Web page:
An involuntary bankruptcy petition involving the SpeedVegas driving experience attraction south of Las Vegas is being converted to a voluntary action in U.S. Bankruptcy Court in Delaware.
The Chapter 11 filing enables the company to continue operations while reorganizing its finances. A representative of the company on Friday said SpeedVegas would operate uninterrupted.
“We’ve decided to move forward with a voluntary Chapter 11 case and have negotiated financing to ensure that the company can operate without interruption during this process,” an emailed statement from a spokeswoman from SpeedVegas said.
“This last quarter was our strongest since the opening of the track and we intend to use the coming months to continue the restructure and growth. We’ll emerge stronger and will continue to be one of Las Vegas’ premier event venues and attractions,” the statement said.
Lenders filed a rare involuntary petition for bankruptcy in the court in August.
New documents filed this week acknowledged that SpeedVegas CEO Aaron Fessler has declared that the company is seeking bankruptcy protection as a voluntary debtor and petitions were filed to prevent five utilities, including NV Energy, from discontinuing or altering service.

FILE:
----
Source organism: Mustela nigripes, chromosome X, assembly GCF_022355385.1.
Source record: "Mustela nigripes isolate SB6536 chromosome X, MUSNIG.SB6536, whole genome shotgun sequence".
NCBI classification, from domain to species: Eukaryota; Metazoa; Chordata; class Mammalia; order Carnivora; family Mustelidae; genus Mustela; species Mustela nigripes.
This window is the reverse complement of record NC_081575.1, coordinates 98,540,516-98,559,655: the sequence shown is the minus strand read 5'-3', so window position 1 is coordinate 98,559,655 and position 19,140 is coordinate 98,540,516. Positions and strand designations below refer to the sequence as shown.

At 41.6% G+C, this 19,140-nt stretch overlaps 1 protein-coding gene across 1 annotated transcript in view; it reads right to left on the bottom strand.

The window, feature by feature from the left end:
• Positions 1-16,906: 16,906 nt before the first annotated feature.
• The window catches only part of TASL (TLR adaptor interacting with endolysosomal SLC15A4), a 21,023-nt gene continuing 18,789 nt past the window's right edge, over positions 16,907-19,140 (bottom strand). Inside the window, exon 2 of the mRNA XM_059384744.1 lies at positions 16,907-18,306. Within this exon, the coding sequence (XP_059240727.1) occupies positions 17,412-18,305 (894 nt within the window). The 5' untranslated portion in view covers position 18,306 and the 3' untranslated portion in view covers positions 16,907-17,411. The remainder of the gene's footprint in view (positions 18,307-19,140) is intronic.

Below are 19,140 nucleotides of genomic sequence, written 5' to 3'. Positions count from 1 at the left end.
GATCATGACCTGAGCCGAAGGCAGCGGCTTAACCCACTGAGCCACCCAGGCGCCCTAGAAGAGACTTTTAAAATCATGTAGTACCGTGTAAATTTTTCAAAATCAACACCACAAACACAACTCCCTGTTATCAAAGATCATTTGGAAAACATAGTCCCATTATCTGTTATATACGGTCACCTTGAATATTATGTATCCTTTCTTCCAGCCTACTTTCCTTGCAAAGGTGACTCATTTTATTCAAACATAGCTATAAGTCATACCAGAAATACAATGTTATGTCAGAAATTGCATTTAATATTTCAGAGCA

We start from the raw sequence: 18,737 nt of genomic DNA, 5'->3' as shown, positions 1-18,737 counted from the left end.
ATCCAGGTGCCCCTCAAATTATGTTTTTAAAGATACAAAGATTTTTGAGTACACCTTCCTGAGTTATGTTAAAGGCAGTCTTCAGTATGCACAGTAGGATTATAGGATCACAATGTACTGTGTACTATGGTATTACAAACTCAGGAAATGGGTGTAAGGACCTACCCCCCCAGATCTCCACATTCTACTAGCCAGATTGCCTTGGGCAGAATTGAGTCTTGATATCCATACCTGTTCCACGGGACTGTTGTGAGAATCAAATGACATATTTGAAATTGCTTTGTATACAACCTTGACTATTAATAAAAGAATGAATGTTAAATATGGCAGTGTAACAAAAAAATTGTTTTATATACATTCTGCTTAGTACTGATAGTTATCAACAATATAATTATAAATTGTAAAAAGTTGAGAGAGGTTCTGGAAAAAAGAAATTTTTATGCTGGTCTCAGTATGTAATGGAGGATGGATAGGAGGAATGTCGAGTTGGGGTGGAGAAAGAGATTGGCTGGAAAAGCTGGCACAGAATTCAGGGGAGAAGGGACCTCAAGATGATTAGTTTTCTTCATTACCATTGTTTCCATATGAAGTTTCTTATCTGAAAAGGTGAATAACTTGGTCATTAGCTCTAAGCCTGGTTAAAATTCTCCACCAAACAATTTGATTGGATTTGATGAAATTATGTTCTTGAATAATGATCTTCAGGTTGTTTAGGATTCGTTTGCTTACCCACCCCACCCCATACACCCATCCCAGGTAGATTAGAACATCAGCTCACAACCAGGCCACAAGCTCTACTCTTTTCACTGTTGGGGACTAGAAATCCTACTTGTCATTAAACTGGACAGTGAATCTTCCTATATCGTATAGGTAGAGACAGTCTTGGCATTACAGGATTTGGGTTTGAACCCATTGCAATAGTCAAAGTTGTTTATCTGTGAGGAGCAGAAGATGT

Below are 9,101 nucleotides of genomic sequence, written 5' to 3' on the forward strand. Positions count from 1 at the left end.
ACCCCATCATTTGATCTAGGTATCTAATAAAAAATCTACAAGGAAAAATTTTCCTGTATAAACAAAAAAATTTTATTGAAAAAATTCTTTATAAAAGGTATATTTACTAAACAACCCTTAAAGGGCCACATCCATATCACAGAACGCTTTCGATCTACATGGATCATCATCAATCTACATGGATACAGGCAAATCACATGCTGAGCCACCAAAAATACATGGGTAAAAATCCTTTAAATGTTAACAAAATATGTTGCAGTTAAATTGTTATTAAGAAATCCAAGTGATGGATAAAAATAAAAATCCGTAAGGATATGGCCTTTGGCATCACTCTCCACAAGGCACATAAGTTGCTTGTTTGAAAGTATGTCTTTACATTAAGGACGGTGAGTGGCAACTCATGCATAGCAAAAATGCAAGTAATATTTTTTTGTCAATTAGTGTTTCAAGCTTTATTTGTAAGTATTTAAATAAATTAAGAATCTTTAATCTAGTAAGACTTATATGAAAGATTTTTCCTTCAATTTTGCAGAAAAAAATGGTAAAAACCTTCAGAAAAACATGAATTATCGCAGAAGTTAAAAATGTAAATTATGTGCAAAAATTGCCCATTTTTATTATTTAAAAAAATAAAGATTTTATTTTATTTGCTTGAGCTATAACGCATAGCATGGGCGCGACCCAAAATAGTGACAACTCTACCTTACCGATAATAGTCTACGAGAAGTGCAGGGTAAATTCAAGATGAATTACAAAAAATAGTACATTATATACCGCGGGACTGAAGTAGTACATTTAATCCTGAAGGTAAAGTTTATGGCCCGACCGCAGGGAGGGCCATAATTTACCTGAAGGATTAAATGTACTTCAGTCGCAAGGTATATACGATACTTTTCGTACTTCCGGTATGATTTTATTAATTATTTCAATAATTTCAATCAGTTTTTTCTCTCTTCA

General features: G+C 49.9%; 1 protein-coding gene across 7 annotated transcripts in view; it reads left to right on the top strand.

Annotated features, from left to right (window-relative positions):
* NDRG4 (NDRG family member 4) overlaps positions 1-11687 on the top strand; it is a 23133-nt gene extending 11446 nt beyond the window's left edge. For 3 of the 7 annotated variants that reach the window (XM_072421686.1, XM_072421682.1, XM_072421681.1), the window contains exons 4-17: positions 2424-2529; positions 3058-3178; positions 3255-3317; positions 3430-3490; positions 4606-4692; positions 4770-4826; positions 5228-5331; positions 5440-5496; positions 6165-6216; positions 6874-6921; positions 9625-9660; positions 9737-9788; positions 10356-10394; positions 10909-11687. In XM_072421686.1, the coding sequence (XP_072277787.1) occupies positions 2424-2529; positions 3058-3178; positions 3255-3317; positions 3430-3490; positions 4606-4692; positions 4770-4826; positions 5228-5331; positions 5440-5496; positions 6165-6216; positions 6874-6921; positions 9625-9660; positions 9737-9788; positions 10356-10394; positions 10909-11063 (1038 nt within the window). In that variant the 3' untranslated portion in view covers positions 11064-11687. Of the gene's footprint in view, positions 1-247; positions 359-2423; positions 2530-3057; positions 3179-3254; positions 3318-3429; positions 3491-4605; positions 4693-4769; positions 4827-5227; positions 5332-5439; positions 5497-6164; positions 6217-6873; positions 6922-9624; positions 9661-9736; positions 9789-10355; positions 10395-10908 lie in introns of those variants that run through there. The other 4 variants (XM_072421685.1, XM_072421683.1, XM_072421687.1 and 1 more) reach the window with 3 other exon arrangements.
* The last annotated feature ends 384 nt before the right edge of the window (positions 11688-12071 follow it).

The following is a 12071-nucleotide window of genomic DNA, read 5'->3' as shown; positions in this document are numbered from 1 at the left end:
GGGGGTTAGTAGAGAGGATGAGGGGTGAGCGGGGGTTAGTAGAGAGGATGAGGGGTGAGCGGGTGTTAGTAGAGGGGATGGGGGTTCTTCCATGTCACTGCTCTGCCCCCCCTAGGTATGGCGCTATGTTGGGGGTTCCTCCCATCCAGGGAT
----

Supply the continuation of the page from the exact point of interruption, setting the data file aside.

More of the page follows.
Documents show that the 1½-mile track where customers could drive Porsches, Ferraris and Lamborghinis at high speeds struggled to make rent payments since the attraction opened.
Matters worsened in February when a fiery crash killed a Canadian tourist who was driving a Lamborghini and an instructor who was in the car’s passenger seat.
An investigation by the Nevada Office of Safety and Health found that SpeedVegas had a substandard fire and safety plan and failed to properly train employees in fire suppression, although the agency ruled that wasn’t a contributing factor in the accident. The agency, which reviewed the crash as a workplace accident, reduced fines to $12,000 from a recommended $16,000 on three citations involving seven violations.
In June, the estate of Gil Ben-Kely, the SpeedVegas driving instructor who died in the accident, filed a lawsuit against the track, its owner, its designer and the car manufacturer.
Among the creditors in the initial bankruptcy action are Phil Fiore, Bridgewater, Connecticut, a previous owner of the Lamborghini Aventador that was destroyed in the crash on Feb. 12; Sloan-Speed LLC, a real estate company managed by Las Vegans Scott Gragson and Dennis Troesh that owns the land where the track sits; and T-VV LLC, a subsidiary of the Tiberti organization that operates construction and development companies in Southern Nevada, managed by Reynaldo Tiberti.